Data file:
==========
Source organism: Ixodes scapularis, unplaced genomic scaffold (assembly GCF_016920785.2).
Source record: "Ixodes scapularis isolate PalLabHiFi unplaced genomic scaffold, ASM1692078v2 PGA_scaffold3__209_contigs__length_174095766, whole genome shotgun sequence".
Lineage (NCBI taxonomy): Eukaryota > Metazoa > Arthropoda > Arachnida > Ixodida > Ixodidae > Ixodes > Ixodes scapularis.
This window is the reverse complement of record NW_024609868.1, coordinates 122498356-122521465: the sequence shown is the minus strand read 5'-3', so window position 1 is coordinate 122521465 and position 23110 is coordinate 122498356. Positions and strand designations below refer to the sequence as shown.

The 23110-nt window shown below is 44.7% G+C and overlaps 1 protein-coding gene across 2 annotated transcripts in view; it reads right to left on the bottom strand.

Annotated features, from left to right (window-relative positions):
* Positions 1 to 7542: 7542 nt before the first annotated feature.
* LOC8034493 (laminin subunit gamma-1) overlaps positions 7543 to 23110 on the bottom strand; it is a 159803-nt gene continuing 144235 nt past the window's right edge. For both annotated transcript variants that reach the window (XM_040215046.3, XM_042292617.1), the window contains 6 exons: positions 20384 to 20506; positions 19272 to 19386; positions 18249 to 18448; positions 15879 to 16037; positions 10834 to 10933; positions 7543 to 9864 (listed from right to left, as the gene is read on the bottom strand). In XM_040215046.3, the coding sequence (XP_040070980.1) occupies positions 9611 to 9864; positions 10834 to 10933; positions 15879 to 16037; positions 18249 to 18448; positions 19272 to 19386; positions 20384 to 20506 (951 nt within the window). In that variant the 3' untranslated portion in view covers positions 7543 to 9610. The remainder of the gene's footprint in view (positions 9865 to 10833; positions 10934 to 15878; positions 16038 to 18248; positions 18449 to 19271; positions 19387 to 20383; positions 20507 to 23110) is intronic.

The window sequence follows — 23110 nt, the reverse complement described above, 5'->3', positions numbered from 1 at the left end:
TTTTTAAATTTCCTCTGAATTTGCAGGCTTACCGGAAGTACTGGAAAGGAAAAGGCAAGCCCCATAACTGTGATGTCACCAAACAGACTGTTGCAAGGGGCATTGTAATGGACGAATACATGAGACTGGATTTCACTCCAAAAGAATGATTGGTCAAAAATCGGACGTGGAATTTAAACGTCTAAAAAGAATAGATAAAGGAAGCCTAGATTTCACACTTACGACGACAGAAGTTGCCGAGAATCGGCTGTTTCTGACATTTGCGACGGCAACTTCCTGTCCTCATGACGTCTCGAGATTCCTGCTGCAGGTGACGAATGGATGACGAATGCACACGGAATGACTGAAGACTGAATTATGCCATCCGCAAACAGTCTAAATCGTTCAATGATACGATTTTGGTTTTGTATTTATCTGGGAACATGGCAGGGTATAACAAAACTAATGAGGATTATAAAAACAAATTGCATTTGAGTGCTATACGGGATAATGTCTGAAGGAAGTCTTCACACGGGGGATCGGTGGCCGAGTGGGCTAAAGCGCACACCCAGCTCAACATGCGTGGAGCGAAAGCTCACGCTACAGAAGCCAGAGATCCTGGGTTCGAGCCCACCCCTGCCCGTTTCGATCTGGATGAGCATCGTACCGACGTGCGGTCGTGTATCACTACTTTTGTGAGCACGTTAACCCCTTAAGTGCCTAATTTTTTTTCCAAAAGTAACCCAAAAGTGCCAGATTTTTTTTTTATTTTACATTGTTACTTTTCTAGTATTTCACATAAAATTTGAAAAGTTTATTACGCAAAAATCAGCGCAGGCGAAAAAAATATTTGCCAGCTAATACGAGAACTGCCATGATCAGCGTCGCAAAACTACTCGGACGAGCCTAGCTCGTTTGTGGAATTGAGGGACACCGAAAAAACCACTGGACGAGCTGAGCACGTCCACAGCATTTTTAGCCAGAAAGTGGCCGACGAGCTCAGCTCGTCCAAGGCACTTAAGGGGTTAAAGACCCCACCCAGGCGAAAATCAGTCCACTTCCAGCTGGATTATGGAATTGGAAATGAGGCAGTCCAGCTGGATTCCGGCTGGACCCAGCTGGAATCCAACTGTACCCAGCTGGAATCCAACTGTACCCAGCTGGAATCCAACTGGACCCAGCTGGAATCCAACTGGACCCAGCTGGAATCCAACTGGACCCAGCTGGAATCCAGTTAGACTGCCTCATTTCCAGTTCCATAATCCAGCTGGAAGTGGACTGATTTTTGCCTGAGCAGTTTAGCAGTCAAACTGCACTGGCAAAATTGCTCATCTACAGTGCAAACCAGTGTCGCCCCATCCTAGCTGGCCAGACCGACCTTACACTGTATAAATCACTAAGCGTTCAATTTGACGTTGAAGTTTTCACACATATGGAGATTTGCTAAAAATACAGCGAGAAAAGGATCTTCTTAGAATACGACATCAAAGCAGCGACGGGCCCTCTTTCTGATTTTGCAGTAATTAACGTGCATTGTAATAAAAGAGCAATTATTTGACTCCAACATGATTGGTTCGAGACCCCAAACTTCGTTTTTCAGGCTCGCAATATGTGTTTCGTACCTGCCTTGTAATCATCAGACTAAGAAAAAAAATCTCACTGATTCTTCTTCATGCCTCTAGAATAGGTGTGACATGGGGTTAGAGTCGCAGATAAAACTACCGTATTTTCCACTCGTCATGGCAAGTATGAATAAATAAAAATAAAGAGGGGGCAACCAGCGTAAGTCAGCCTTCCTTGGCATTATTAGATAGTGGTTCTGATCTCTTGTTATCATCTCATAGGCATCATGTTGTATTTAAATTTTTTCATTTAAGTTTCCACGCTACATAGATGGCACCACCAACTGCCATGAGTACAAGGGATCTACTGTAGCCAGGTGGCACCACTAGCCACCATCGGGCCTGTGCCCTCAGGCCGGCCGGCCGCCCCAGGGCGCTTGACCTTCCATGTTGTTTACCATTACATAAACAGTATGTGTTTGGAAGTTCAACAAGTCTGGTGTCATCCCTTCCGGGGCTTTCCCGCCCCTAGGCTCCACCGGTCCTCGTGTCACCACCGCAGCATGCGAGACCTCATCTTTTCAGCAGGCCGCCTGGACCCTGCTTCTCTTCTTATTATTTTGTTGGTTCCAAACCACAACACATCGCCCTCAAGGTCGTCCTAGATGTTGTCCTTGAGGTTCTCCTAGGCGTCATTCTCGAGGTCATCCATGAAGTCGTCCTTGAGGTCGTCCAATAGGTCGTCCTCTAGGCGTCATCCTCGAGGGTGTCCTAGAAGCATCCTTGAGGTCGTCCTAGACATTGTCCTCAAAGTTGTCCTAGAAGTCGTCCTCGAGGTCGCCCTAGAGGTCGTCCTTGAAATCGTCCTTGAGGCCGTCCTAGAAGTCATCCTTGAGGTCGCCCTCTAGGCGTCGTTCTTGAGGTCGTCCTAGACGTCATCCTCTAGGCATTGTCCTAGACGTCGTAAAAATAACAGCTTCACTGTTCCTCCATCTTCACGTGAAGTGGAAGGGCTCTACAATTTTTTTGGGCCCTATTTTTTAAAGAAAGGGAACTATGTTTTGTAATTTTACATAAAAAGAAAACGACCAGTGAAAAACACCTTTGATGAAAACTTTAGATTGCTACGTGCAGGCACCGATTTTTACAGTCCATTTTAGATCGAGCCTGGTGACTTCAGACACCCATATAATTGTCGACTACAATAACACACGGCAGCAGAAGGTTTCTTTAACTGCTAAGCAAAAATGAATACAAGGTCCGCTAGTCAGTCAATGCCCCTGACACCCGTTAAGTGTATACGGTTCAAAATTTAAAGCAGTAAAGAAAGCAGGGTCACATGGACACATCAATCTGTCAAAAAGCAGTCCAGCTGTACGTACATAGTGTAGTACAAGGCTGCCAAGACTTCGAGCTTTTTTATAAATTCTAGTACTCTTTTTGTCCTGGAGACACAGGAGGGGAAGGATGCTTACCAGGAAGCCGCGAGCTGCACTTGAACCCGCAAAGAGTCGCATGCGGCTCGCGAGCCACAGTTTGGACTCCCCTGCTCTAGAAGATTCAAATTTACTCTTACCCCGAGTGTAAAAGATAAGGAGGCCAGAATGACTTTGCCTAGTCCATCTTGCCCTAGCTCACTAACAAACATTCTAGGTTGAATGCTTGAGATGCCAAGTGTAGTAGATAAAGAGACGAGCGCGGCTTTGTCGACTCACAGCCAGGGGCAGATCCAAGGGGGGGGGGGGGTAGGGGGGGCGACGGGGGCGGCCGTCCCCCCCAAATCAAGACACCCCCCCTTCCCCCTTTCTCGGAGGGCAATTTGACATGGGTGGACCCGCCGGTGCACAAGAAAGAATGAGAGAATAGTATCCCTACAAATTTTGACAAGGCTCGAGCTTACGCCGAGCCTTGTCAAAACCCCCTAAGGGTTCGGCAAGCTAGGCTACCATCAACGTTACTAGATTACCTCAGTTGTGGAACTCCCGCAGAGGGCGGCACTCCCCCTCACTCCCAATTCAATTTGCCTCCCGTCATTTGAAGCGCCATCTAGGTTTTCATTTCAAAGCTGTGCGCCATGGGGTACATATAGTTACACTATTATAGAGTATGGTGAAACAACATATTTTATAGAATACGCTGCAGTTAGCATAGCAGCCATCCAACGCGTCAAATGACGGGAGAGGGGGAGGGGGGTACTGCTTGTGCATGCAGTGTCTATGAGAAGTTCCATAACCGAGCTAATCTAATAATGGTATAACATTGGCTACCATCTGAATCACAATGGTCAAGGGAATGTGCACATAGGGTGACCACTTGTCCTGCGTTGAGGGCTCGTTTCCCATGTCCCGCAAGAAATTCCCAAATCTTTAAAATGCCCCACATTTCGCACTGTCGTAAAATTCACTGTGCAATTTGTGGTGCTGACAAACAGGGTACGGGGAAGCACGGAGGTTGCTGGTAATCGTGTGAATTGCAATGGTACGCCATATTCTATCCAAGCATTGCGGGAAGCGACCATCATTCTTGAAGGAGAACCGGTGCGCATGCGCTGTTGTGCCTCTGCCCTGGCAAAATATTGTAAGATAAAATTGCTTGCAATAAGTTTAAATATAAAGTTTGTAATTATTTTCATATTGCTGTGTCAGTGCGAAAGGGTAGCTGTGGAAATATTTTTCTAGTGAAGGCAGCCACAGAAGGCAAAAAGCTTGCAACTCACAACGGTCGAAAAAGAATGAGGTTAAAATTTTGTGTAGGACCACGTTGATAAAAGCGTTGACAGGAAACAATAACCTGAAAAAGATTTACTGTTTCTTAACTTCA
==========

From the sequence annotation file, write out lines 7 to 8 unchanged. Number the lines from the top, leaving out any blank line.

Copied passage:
* Positions 1 to 7542: 7542 nt before the first annotated feature.
* LOC8034493 (laminin subunit gamma-1) overlaps positions 7543 to 23110 on the bottom strand; it is a 159803-nt gene continuing 144235 nt past the window's right edge. For both annotated transcript variants that reach the window (XM_040215046.3, XM_042292617.1), the window contains 6 exons: positions 20384 to 20506; positions 19272 to 19386; positions 18249 to 18448; positions 15879 to 16037; positions 10834 to 10933; positions 7543 to 9864 (listed from right to left, as the gene is read on the bottom strand). In XM_040215046.3, the coding sequence (XP_040070980.1) occupies positions 9611 to 9864; positions 10834 to 10933; positions 15879 to 16037; positions 18249 to 18448; positions 19272 to 19386; positions 20384 to 20506 (951 nt within the window). In that variant the 3' untranslated portion in view covers positions 7543 to 9610. The remainder of the gene's footprint in view (positions 9865 to 10833; positions 10934 to 15878; positions 16038 to 18248; positions 18449 to 19271; positions 19387 to 20383; positions 20507 to 23110) is intronic.